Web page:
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support of long term investor interests in

Appraisal Rights


Intrinsic Value Realization




The Delaware Supreme Court issued a ruling on December 14, 2017 that endorsed its interpretation of the "Efficient Market Hypothesis" as a foundation for relying upon market pricing to define a company’s “fair value” in appraisal proceedings. The Forum accordingly reported that it would resume support of marketplace processes instead of judicial appraisal for its participants' realization of intrinsic value in opportunistically priced but carefully negotiated buyouts. See:

December 21, 2017 Forum Report

 Reconsidering Appraisal Rights for Long Term Value Realization



Forum distribution:

Continuing confusion of "fair price" and "fair value" in rights to appraisal of buyouts


For the research paper referenced in the article below, see


Source: Law360, April 20. 2017 article


Appraisal Actions May Be The Next Frontier For PE Shops

By Fola Akinnibi

Law360, New York (April 20, 2017, 4:07 PM EDT) -- Delaware’s Supreme Court will soon decide if lower courts properly determined that both Dell Inc.’s $24.9 billion management-led buyout and DFC Global Corp.’s $1.3 billion buyout were priced too low, potentially leading more companies to try appraisal litigation as an investment strategy.

In the Dell case, the state’s Chancery Court had added roughly $7 billion to founder Michael Dell and private equity firm Silver Lake Partners’ purchase price, while the DFC case saw the court add about $100 million to Lone Star Fund VIII’s purchase price.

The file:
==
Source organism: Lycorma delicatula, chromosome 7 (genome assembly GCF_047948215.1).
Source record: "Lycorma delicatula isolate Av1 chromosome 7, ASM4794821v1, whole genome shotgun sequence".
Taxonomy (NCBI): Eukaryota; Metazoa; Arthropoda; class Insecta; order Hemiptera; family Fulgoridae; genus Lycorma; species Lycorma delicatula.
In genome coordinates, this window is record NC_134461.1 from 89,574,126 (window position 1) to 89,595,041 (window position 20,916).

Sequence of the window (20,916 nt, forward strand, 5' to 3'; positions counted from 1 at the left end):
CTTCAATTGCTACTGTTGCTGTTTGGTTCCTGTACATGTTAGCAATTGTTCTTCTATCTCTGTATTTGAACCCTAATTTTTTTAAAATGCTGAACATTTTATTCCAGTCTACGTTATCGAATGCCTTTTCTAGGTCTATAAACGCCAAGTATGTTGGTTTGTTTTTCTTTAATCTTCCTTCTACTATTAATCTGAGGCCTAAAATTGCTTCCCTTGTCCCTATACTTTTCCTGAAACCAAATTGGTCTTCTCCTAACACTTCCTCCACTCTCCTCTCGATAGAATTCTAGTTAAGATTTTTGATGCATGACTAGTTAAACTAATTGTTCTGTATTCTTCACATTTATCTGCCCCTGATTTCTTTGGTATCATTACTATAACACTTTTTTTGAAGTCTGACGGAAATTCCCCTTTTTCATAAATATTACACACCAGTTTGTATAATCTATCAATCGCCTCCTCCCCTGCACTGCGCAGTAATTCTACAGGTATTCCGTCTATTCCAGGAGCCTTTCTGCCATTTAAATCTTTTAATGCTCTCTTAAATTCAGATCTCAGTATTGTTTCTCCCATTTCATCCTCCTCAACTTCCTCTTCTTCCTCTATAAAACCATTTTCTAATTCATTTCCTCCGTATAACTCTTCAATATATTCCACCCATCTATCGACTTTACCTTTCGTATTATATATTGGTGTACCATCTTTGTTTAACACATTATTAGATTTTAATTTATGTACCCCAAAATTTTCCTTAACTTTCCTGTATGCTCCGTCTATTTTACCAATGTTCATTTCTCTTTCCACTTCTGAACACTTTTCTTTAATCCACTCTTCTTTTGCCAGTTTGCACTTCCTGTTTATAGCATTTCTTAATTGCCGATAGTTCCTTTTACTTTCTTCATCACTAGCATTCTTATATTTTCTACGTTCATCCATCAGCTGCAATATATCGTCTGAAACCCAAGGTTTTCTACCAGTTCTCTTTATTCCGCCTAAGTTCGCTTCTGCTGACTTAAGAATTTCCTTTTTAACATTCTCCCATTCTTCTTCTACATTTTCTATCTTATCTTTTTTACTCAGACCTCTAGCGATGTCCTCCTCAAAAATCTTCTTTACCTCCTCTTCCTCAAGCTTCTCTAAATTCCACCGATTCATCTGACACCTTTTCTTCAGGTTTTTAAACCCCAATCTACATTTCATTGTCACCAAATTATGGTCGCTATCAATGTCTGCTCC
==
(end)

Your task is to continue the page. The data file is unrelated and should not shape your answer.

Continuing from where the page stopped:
Instead of ascribing significant weight to the agreed deal price, which in both cases was the result of a typical bidding process, the courts have leaned more heavily on analysis tools such as the discounted cash-flow model, among others, to determine fair value for the deals.

However, failing to place significant weight on the deal price in the outcome of these appraisal determinations could create a situation where shareholders would be emboldened to use the process as an investment strategy, by seeking out undervalued deals and using the courts to add value, DFC argued.

And experts say the process has already become an investment strategy for certain, sophisticated parties.

“Over the years there has been greater certainty in the way courts looked at appraisal actions in terms of valuation methodologies. The outcomes become more predictable,” said David Margules, a partner at Ballard Spahr LLP. “Clearly the predictability of the outcome is critical to any investment strategy.”

There were 16 appraisal actions with claims of $129 million filed in Delaware in 2012, and by 2016 there were 62 valued at $1.9 billion, according to Wall Street Journal data. Currently, private equity research provider Preqin tracks 115 hedge funds, which manage about $19.5 billion that employ appraisal arbitrage as an investment strategy.

Minor Myers, a professor at Brooklyn Law School who does research on appraisal arbitrage, said that since 2011 he has seen more filings, more equity value demanding appraisal and more specialized petitioners.

The current appraisal regime in Delaware stems from a basic common-law protection of property rights. Before the system, shareholders would have to vote unanimously in favor of a merger for it to go through, Margules said.